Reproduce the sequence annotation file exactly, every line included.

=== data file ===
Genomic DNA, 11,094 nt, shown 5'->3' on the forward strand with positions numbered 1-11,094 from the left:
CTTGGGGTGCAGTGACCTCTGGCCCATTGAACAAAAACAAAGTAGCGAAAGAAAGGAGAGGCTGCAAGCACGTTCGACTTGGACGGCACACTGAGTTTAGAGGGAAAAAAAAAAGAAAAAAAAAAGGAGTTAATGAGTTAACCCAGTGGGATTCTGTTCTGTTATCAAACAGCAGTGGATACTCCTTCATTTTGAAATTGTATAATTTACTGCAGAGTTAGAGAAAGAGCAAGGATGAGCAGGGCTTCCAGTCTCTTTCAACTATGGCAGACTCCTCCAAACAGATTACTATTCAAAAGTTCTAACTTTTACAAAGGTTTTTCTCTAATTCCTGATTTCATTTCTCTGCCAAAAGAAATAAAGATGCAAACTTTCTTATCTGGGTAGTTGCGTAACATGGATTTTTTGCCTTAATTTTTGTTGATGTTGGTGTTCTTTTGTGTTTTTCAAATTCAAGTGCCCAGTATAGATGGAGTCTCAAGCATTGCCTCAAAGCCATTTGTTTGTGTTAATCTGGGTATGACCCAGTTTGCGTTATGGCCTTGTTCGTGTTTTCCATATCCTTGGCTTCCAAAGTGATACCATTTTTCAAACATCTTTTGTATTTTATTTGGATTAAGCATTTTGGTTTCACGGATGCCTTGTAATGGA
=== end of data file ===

Genomic DNA, 11,094 nt, shown 5'->3' on the forward strand with positions numbered 1-11,094 from the left:
CTTGGGGTGCAGTGACCTCTGGCCCATTGAACAAAAACAAAGTAGCGAAAGAAAGGAGAGGCTGCAAGCACGTTCGACTTGGACGGCACACTGAGTTTAGAGGGAAAAAAAAAAGAAAAAAAAAAGGAGTTAATGAGTTAACCCAGTGGGATTCTGTTCTGTTATCAAACAGCAGTGGATACTCCTTCATTTTGAAATTGTATAATTTACTGCAGAGTTAGAGAAAGAGCAAGGATGAGCAGGGCTTCCAGTCTCTTTCAACTATGGCAGACTCCTCCAAACAGATTACTATTCAAAAGTTCTAACTTTTACAAAGGTTTTTCTCTAATTCCTGATTTCATTTCTCTGCCAAAAGAAATAAAGATGCAAACTTTCTTATCTGGGTAGTTGCGTAACATGGATTTTTTGCCTTAATTTTTGTTGATGTTGGTGTTCTTTTGTGTTTTTCAAATTCAAGTGCCCAGTATAGATGGAGTCTCAAGCATTGCCTCAAAGCCATTTGTTTGTGTTAATCTGGGTATGACCCAGTTTGCGTTATGGCCTTGTTCGTGTTTTCCATATCCTTGGCTTCCAAAGTGATACCATTTTTCAAACATCTTTTGTATTTTATTTGGATTAAGCATTTTGGTTTCACGGATGCCTTGTAATGGA